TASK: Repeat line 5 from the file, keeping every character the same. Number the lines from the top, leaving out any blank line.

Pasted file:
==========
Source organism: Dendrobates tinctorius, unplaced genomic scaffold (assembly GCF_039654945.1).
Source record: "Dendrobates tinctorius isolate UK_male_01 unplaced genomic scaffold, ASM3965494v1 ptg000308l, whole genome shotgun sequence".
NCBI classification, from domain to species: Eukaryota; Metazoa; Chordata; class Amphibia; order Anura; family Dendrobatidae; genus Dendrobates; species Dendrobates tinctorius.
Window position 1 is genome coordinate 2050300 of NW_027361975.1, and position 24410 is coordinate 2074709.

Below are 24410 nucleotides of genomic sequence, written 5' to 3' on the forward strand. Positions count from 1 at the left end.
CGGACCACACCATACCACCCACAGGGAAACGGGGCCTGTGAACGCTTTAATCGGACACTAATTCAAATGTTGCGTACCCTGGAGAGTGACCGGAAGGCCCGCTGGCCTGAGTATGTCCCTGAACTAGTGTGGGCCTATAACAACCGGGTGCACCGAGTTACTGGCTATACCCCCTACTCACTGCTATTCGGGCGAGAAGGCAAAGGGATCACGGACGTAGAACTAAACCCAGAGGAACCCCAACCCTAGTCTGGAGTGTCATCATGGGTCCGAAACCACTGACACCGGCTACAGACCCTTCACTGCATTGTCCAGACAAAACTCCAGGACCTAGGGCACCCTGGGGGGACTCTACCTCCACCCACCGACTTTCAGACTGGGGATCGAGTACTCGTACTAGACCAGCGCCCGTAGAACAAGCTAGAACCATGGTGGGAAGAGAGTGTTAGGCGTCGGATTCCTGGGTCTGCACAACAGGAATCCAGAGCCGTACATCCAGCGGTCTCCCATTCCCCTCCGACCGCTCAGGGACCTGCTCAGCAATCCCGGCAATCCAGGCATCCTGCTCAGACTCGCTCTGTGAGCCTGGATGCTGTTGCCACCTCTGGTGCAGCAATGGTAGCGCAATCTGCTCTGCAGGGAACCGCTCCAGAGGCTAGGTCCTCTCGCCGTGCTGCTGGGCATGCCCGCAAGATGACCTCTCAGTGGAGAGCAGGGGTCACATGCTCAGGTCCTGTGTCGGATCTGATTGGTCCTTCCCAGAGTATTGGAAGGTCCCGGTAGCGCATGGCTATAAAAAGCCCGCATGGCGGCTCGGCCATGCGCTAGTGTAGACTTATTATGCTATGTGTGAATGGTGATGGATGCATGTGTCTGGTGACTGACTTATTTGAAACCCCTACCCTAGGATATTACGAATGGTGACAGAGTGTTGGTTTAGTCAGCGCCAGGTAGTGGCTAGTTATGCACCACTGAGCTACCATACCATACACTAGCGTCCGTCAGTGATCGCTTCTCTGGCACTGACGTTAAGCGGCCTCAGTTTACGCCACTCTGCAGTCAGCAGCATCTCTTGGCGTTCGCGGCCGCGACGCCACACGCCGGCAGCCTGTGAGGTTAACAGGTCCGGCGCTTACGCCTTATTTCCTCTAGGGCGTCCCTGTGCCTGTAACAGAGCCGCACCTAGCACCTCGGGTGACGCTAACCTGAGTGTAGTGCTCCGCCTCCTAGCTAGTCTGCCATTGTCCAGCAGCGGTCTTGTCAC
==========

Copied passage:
Below are 24410 nucleotides of genomic sequence, written 5' to 3' on the forward strand. Positions count from 1 at the left end.